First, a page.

>> Derrick Bryson Taylor, The New York Times
Published: 2020-01-12 16:02:46 BdST
The professor, Asheen Phansey, wrote on his personal Facebook page on Jan 5 that Iran’s supreme leader should “tweet a list of 52 sites of beloved American cultural heritage that he would bomb,” suggesting the Mall of America in Minnesota and a Kardashian residence as targets, Judy Rakowsky, a spokeswoman for Phansey, said Saturday.
The post was a response to President Donald Trump’s comments that he would target Iranian cultural sites if Iran retaliated against the United States for killing one of its top generals. The Pentagon later ruled out striking Iranian cultural sites because of “the laws of armed conflict.”
Phansey deleted his post, but not before it was captured in a screengrab and circulated on social media with the school’s phone number.
“Why does @Babson ‘College’ have an America-hating terrorist supporter on their payroll. Ask them!” said one widely shared tweet.
Phansey received a master’s degree in business administration in 2008 from Babson College, a private business school in Wellesley, Massachusetts, near Boston, that has a student population of about 3,000. He became an adjunct professor at the school that year, according to his LinkedIn profile.
Babson soon learned of Phansey’s remarks and suspended him. Babson said in statement Wednesday that it condemned “any type of threatening words” and “actions condoning violence.”
“This particular post from a staff member on his personal Facebook page clearly does not represent the values and culture of Babson College,” it said.
After his suspension, Phansey said in a statement that he regretted his “bad attempt at humour.”
“As an American, born and raised, I was trying to juxtapose our ‘cultural sites’ with ancient Iranian churches and mosques,” he said, adding that he was opposed to violence. “I am sorry that my sloppy humour was read as a threat.”
The next day, the school announced it had fired Phansey. “Based on the results of the investigation, the staff member is no longer a Babson College employee,” the school said.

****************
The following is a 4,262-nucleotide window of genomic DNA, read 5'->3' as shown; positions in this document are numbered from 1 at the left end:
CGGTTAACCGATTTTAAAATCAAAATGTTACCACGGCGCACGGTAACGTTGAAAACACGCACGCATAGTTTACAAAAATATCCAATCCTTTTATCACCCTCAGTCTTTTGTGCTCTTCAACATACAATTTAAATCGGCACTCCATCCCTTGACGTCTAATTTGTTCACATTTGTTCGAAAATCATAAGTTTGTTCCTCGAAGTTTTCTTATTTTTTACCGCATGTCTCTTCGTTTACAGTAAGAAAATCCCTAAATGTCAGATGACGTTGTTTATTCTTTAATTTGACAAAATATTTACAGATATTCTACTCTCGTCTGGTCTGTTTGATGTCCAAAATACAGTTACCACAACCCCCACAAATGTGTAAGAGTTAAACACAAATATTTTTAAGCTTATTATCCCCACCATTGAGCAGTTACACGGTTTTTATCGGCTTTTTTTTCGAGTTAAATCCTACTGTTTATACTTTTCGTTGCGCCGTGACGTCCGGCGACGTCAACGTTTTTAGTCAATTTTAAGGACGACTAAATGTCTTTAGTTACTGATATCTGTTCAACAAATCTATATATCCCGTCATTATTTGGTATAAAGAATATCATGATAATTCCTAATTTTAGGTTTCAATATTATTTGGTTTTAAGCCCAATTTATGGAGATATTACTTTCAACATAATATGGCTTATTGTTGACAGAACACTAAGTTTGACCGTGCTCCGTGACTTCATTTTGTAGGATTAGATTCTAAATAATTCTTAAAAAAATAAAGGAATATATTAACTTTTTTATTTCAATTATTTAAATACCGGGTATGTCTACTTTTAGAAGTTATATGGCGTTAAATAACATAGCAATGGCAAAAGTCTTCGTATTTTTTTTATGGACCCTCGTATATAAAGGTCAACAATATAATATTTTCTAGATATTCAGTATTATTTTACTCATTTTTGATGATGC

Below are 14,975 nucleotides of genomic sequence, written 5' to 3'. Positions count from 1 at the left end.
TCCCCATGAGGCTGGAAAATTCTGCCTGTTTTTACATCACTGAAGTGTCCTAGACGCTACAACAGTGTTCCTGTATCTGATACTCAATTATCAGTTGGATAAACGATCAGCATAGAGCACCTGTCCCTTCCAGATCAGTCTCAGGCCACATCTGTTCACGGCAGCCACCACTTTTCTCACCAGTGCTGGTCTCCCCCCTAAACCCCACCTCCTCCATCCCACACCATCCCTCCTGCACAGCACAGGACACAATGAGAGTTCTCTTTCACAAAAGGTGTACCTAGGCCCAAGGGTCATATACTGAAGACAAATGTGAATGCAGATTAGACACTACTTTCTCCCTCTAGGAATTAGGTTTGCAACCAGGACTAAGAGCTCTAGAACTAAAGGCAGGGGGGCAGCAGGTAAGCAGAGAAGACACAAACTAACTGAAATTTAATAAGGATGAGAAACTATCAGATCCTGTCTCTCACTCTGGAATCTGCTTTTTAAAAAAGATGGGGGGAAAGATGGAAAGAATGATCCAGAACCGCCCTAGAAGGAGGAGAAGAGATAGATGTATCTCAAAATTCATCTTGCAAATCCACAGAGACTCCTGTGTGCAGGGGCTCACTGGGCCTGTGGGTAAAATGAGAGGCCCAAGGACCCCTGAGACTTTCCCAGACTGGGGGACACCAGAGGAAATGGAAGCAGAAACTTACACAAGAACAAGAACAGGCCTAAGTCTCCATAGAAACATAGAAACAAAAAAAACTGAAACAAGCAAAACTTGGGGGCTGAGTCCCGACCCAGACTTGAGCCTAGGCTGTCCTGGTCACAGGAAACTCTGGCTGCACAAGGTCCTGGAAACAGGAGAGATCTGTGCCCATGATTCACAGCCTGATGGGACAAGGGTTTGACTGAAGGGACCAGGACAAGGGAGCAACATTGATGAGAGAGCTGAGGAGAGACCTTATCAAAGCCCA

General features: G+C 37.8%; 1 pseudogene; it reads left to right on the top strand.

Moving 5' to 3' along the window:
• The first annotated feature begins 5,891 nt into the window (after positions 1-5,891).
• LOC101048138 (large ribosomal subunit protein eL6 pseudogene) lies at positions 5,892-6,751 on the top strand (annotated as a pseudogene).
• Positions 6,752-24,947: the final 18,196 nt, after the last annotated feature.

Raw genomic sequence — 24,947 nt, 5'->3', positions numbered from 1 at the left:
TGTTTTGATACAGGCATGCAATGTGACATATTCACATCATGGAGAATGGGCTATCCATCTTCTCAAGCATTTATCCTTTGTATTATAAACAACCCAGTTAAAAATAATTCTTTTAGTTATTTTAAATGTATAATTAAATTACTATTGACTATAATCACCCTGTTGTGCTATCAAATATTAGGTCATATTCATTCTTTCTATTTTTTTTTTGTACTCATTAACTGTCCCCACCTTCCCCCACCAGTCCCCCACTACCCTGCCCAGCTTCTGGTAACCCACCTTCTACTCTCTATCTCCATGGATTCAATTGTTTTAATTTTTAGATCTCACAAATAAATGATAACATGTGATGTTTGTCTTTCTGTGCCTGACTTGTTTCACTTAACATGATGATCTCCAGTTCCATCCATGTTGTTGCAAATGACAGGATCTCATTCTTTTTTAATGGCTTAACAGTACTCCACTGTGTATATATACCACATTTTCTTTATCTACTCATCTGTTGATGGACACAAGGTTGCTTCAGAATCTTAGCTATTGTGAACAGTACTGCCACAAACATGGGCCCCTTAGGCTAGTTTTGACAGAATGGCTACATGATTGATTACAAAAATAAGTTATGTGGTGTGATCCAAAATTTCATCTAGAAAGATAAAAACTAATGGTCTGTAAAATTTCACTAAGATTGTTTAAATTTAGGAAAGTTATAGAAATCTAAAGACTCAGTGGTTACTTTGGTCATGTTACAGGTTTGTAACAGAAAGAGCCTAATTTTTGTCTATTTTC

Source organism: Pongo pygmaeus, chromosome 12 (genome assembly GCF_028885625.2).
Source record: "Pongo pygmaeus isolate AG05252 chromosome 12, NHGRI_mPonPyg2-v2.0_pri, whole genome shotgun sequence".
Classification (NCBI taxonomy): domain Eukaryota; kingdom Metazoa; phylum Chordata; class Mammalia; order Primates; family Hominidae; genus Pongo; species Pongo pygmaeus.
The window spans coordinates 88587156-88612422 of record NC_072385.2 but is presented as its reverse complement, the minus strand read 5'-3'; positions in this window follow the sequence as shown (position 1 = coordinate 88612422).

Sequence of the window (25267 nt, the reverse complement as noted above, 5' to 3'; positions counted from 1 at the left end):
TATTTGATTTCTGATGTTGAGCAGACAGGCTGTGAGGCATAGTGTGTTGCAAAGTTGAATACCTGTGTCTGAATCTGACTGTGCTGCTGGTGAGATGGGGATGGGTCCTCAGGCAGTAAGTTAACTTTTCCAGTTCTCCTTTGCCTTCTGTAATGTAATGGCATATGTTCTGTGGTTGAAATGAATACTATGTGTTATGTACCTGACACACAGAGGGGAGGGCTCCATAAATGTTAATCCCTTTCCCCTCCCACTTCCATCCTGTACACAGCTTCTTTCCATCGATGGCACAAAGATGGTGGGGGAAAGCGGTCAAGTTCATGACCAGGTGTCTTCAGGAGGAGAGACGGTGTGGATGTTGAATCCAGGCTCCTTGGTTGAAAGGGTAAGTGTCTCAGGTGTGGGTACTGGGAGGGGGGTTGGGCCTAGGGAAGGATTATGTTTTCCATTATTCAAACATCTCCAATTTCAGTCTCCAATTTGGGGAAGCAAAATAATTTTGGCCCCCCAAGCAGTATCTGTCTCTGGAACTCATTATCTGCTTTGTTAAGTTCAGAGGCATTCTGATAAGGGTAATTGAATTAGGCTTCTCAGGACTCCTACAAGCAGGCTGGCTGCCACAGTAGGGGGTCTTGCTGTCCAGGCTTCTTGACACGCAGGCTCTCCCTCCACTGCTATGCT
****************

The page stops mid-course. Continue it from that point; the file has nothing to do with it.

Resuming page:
In a subsequent statement, Phansey said he was “disappointed” and “saddened” by the decision to fire him “just because people willfully misinterpreted a joke I made to friends on Facebook.”
“I would have hoped that Babson, an institution of higher education that I love and to which I have given a great deal, would have defended and supported my right to free speech,” he said. “Beyond my own situation, I am really concerned about what this portends for our ability as Americans to engage in political discourse without presuming the worst about each other.”
Babson declined to comment Saturday.
Phansey’s lawyer, Jeffrey Pyle, said on Saturday that the college’s actions sent a “chilling” message to academics and staff members at schools everywhere.
“It’s a terribly tragic situation for a comment, that was obviously a joke, to have resulted in everything that’s occurred,” he said.
Pyle said the pretext for Phansey’s firing “is that he violated a social media policy that prohibits threats of violence” and that it could not have been “reasonably read” as a threat.
“I say that it was a pretext because they fired him in order to stop the criticism on social media,” Pyle said.
Some of the uproar about Phansey’s post was also “racially intolerant,” Pyle said.
“I saw a number of messages saying Asheen should be deported as well as prosecuted and fired. Asheen was born in the United States, he is of South Asian origin,” he said, adding that some assumed his client was Iranian or from the Middle East. “I think that makes it doubly unfortunate that Babson couldn’t defend him when some of the vitriol thrown his way was of that nature.”
The Foundation for Individual Rights in Education, which defends the rights of students and faculty members at colleges and universities, said in a statement Saturday that Phansey’s post was “obvious rhetorical hyperbole.”
“Babson’s process-free termination in an attempt to quell criticism on social media is censorship, plain and simple, and reveals Babson’s stated commitment to freedom of expression to be worthless,” it said.
In recent years, colleges and universities have grappled with where to draw the line on free speech. The University of Wisconsin adopted a three-strikes policy in which any student found to have disrupted the free expressions of others would be expelled after a third infraction. Indiana University Bloomington faced a different problem last fall after a professor’s viewpoints were described as racist, sexist and homophobic, but the administration said it could not fire him because of the First Amendment.
© 2019 New York Times News Service